The differences between HTML 4.01 and XHTML 1.0 are essentially negligible, and mod_proxy_html can transform between the two. You can safely select either, regardless of what the backend generates, and mod_proxy_html will apply the appropriate rules in generating output. HTML saves a few bytes.

If you declare a custom DTD, you should specify whether to generate HTML or XHTML syntax in the output. This affects empty elements: HTML <br> vs XHTML <br />.

If you select standard HTML or XHTML, mod_proxy_html 3 will perform some additional fixups of bogus markup. If you don't want this, you can enter a standard DTD using the nonstandard form of ProxyHTMLDTD, which will then be treated as unknown (no corrections).

Character Encoding

The parser uses UTF-8 (Unicode) internally, and mod_proxy_html prior to version 3 always generates output as UTF-8. This is supported by all general-purpose web software, and supports more character sets and languages than any other charset.

The character encoding should be declared in HTTP: for example
Content-Type: text/html; charset=latin1
mod_proxy_html has always supported this in its input, and ensured this happens in output. But prior to version 2, it did not fully support detection (sniffing) the charset when a backend fails to set the HTTP Header.

From version 2, mod_proxy_html will detect the encoding of its input as follows:

  1. The HTTP headers, where available, always take precedence over other information.
  2. If the first 2-4 bytes are an XML Byte Order Mark (BOM), this is used.
  3. If the document starts with an XML declaration <?xml .... ?>, this determines encoding by XML rules.
  4. If the document contains the HTML hack <meta http-equiv="Content-Type" ...>, any charset declared here is used.
  5. In the absence of any of the above indications, the HTML-over-HTTP default encoding ISO-8859-1 is assumed.
  6. The parser is set to ignore invalid characters, so a malformed input stream will generate glitches (unexpected characters) rather than risk aborting a parse altogether.

From Version 3.1 the above is delegated to mod_xml2enc, which also expands charset support and enables you to:

  1. Handle any character set supported by iconv on your system, in addition to those supported by libxml2.
  2. Alias an unsupported charset to a supported one: for example nonstandard Windows codepages to ISO equivalents.
  3. Override the ISO-8859-1 Default encoding.
  4. Convert output to your choice of charset (at an additional processing cost).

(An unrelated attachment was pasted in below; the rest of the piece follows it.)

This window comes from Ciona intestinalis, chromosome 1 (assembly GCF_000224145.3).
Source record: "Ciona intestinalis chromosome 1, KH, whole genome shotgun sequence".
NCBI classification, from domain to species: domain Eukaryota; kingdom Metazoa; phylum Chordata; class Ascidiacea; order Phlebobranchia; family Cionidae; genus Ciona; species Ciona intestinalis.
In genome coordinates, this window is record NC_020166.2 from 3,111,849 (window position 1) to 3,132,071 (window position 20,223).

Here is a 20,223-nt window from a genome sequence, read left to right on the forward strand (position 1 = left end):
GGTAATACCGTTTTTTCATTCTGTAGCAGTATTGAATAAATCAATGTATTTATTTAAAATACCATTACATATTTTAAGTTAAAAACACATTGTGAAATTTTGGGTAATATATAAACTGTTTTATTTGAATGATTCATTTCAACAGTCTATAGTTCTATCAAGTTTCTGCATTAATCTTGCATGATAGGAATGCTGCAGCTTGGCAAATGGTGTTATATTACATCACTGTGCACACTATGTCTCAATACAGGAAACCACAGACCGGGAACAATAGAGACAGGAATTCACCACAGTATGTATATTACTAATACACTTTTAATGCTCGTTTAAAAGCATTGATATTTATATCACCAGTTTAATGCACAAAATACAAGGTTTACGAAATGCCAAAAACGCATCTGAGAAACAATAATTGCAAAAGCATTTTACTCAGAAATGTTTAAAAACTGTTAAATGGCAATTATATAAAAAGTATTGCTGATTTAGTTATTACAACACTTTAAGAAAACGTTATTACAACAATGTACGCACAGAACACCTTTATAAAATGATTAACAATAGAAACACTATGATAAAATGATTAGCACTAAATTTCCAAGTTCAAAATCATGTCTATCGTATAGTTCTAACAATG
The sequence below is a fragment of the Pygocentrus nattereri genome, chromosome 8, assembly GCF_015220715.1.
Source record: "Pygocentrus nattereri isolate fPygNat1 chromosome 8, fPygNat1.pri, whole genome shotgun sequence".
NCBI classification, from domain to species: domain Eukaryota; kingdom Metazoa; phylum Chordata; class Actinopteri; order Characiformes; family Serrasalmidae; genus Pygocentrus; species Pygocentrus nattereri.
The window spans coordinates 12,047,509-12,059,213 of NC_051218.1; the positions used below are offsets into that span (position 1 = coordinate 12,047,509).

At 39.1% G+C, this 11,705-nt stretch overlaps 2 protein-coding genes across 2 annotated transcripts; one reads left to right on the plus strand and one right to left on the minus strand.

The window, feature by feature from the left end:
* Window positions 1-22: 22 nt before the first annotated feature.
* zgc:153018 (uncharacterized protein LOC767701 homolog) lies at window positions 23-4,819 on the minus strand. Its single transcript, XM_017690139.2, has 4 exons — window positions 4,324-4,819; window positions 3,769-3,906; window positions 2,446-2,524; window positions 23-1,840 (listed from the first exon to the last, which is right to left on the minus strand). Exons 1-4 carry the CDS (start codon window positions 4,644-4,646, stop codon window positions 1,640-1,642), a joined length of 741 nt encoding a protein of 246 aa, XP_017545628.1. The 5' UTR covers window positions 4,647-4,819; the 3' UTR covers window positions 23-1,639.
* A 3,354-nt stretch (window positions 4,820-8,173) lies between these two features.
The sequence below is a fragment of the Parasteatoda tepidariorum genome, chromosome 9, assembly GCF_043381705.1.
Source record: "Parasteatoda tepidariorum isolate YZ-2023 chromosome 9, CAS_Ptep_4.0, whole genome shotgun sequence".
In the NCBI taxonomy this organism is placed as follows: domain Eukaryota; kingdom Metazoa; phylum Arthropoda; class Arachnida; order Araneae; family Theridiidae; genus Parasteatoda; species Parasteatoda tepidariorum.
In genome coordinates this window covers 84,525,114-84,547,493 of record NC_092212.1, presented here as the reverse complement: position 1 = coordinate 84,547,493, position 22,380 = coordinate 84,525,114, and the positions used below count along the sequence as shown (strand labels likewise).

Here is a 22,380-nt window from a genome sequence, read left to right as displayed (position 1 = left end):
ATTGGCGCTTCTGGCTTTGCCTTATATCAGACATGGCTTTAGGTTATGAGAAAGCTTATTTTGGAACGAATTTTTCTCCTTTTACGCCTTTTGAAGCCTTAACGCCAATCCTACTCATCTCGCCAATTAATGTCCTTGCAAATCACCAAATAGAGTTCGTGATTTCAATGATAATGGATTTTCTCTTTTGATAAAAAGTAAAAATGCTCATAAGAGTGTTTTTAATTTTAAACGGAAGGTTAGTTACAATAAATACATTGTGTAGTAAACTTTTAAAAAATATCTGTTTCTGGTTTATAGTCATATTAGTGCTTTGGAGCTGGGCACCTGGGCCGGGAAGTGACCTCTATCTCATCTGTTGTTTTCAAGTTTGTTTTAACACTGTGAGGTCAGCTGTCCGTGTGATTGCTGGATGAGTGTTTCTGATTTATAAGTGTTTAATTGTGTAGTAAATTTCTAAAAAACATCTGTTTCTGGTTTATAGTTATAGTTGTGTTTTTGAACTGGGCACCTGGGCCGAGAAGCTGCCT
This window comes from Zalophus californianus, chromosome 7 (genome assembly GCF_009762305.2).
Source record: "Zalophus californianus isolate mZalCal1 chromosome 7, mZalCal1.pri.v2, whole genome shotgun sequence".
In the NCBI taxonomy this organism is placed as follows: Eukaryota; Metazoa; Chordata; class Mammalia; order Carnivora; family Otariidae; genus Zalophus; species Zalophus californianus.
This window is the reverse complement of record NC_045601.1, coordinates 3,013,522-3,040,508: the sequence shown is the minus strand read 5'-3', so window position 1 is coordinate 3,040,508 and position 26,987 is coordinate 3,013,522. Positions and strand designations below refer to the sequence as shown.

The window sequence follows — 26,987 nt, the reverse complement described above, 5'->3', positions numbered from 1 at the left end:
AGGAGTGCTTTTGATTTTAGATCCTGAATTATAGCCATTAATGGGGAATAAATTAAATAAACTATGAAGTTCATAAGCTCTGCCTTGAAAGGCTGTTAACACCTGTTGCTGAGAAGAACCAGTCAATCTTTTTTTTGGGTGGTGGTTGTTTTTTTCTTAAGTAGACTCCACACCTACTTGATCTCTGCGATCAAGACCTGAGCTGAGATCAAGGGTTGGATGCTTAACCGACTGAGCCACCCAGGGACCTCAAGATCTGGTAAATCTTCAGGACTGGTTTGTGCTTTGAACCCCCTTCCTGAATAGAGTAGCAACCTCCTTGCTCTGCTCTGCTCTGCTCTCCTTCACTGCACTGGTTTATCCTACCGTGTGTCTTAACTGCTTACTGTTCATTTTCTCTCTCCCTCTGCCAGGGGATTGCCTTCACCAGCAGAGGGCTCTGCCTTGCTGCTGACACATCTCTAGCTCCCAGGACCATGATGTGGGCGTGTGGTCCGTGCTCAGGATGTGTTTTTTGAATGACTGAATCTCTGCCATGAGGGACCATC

meta http-equiv support

The HTML meta element includes a form <meta http-equiv="Some-Header" contents="some-value"> which should notionally be converted to a real HTTP header by the webserver. In practice, it is more commonly supported in browsers than servers, and is common in constructs such as ClientPull (aka "meta refresh"). The ProxyHTMLMeta directive supports the server generating real HTTP headers from these. However, it does not strip them from the HTML (except for Content-Type, which is removed in case it contains conflicting charset information).

Other Fixups

For additional minor functions of mod_proxy_html, please see the ProxyHTMLFixups and ProxyHTMLStripComments directives in the Configuration Guide.

Debugging your Configuration

From Version 2.1, mod_proxy_html supports a ProxyHTMLLogVerbose directive, to enable verbose logging at LogLevel Info. This is designed to help with setting up your proxy configuration and diagnosing unexpected behaviour; it is not recommended for normal operation, and can be disabled altogether at compile time for extra performance (see the top of the source).

When verbose logging is enabled, the following messages will be logged:

  1. In Charset Detection, it will report what charset is detected and how (HTTP rules, XML rules, or HTML rules). Note that, regardless of verbose logging, an error or warning will be logged if an unsupported charset is detected or if no information can be found.
  2. When ProxyHTMLMeta is enabled, it logs each header/value pair processed.
  3. Whenever a ProxyHTMLURLMap rule matches and causes a rewrite, it is logged. The message contains abbreviated context information: H denotes an HTML link matched; E denotes a match in a scripting event, C denotes a match in an inline script or stylesheet. When the match is a regexp find-and-replace, it is also marked as RX.

Workarounds for Browser Bugs

Because mod_proxy_html unsets the Content-Length header, it risks losing the performance advantage of HTTP Keep-Alive. It therefore sets up HTTP Chunked Encoding when responding to HTTP/1.1 requests. This enables keep-alive again for HTTP/1.1 agents.

Unfortunately some buggy agents will send an HTTP/1.1 request but choke on an HTTP/1.1 response. Typically you will see numbers before and after, and possibly in the middle of, a page. To work around this, set the force-response-1.0 environment variable in httpd.conf. For example,
BrowserMatch MSIE force-response-1.0